A new report claimed that a cyberattack on the U.S. Navy’s largest unclassified computer network by Iranian hackers lasted much longer and was much more damaging than previously thought.
The attack, carried out by a group of hackers described as “working directly for Iran’s government [or] acting with the approval of Iranian leaders,” was initially reported by the Wall Street Journal in September. A Tuesday follow-up article showed that it took the Navy four months to eliminate the Iranian hackers from its network.
The Iranian hackers exploited a security gap in one of the Navy’s public-facing websites to infiltrate the Navy Marine Corps Intranet. The Iranian hackers made it to the “bloodstream” of the Navy network, costing $10 million to hire cybersecurity contractors to push out the hackers, repair the network and build safeguards for the future.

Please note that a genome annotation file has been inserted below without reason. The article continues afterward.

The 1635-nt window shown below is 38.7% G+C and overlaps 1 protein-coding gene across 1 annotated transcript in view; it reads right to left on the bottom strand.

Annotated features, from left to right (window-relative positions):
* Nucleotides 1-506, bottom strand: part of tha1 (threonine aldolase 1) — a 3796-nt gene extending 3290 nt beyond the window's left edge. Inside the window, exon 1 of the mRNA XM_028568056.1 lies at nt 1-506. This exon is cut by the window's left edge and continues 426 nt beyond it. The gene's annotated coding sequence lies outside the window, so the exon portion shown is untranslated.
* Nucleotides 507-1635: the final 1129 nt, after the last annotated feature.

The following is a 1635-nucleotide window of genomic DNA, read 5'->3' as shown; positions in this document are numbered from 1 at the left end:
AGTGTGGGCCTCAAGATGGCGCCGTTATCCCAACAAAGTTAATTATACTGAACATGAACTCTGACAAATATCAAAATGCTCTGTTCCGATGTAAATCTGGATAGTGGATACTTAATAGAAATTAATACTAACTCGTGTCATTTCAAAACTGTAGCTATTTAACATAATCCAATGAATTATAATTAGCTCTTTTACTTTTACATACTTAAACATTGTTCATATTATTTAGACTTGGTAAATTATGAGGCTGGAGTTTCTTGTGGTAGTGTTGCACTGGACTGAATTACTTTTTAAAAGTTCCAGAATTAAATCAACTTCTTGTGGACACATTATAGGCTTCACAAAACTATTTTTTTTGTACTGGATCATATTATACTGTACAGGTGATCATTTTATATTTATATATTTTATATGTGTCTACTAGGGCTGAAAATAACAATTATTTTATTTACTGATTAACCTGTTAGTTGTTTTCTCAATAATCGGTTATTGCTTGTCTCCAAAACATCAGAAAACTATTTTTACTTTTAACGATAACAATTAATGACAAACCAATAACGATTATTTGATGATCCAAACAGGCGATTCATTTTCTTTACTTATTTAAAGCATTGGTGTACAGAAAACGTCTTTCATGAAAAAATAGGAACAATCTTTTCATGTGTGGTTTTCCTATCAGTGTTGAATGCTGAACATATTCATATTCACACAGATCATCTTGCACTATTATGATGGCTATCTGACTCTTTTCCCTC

WSJ reported that this comprehensive response to the hack, which came at the order of Vice Admiral Michael Rogers (President Obama’s pick to be the next NSA director), was the reason it took so long to remove the Iranian hackers from the network.
The Iranian hackers were unable to access any classified information, and U.S. officials said that none of the information accessed was very valuable.
The attack did expose some of the weaknesses in the Navy’s cybersecurity, and it showed an escalation in Iran’s cyber-warfare capabilities.
Originally from Northern California, Ryan W. Neal came to New York to earn his master's in journalism from Columbia University. He joined IB Times April 2013, and is a writer...